Friday, June 24, 2016

The Siren Song of the Littorals Ends

It's always nice when reality reasserts itself over theory.

This is welcome news regarding changes to the Littoral Combat Ship (LCS) program:

The Navy spent hundreds of millions of taxpayer dollars to fulfill its need for speed with a new class of fast and agile warships capable of zipping along at highway speeds.

It turns out speed is overrated.

The Navy has learned lessons from the light-and-speedy littoral combat ships: Upcoming ships will trade some speed in favor of more weapons and heavier armor.

I did not understand the notion of speed providing protection close to shores:

I find it amusing that one defense is that survivability is also not getting hit rather than just construction design. With physical survivability so low for the LCS, just what helps them avoid getting hit? Their speed? Get real. Going fast increases the likelihood of being spotted by some sensor or another. And the LCS isn't going to be faster than aircraft, missiles, or helicopters.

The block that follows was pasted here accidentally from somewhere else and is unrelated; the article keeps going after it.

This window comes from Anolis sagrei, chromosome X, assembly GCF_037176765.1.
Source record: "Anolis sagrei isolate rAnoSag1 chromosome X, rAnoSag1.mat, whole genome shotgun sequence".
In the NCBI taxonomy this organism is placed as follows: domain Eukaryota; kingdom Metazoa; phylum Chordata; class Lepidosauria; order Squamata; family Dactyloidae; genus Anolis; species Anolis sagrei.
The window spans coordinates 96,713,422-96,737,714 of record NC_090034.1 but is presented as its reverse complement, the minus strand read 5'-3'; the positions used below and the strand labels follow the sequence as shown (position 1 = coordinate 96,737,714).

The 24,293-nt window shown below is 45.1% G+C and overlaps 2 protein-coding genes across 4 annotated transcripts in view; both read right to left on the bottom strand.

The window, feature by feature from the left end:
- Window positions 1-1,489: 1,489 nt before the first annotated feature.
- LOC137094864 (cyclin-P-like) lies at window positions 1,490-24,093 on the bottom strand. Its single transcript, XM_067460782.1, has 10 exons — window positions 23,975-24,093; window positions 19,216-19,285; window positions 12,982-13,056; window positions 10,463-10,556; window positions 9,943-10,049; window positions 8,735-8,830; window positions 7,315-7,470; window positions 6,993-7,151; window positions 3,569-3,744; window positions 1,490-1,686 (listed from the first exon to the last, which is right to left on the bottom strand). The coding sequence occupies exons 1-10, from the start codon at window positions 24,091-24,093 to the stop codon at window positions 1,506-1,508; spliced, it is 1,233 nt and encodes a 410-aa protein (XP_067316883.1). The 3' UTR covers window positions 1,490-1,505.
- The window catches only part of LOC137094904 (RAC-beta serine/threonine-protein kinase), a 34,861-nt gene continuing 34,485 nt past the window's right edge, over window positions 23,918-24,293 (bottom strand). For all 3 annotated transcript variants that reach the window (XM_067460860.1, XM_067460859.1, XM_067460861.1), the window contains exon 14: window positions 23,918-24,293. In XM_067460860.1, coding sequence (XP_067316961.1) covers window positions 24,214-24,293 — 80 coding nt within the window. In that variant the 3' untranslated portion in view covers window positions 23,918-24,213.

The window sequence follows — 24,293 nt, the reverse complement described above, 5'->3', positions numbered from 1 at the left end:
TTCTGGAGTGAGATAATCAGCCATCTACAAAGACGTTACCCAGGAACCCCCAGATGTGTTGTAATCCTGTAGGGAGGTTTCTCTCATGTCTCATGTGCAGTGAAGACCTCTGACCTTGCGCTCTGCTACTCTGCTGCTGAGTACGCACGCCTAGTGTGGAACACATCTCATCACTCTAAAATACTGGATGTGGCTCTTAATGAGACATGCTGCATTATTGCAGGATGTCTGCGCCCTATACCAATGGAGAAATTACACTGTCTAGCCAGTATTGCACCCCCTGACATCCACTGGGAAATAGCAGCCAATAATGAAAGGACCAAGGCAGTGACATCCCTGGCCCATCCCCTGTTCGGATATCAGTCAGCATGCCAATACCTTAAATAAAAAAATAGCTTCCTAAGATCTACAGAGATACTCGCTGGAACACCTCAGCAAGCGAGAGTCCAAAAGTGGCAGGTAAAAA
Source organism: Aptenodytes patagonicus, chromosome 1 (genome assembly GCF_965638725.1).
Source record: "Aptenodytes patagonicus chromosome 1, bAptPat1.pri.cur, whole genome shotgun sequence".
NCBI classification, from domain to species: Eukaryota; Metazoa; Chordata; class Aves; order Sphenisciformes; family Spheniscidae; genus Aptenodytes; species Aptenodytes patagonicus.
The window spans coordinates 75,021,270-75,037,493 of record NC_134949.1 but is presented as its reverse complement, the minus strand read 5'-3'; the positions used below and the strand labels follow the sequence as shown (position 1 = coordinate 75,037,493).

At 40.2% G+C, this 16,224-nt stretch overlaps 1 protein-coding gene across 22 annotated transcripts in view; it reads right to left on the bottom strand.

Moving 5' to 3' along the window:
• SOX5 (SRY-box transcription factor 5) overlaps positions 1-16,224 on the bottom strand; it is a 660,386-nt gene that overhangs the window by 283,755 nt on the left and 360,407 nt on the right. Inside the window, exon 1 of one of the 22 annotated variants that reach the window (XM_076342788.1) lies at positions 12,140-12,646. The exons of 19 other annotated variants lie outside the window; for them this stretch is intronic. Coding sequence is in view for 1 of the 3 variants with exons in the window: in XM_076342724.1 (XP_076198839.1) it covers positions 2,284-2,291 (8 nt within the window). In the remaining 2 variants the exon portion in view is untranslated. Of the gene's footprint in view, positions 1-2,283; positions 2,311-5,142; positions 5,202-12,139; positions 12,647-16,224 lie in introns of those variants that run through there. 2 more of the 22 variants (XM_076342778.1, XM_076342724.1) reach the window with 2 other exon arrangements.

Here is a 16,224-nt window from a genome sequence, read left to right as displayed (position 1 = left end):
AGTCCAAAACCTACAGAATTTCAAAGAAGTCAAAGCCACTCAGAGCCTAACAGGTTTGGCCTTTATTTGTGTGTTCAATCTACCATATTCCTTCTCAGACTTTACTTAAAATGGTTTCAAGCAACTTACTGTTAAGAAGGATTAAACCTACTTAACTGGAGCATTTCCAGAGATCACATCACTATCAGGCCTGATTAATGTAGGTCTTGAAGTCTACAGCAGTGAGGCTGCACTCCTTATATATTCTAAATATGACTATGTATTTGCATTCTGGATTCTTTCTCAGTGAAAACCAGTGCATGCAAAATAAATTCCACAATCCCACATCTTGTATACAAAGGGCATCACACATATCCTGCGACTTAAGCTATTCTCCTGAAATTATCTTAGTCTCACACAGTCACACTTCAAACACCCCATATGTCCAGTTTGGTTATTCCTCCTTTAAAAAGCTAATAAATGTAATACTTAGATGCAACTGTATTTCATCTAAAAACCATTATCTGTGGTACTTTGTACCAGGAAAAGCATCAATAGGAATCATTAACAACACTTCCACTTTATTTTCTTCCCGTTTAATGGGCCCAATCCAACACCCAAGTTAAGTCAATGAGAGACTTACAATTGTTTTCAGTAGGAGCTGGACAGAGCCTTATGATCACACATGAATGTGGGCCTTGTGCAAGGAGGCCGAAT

And deployed in green or--God forbid even more--brown waters, the LCS will face lots of land-based threats like aircraft, helicopters, missiles, mines, shore-based artillery, tanks with cannons far bigger than the LCS carries, plus small submarines and numerous armed small craft. It is insane to send the LCS into that environment.

The new weapons will include over-the-horizon anti-ship missiles. Also good.

Sea control in blue waters is now a major question, so it is good that we will try to make our ships fight for--and survive--that contest.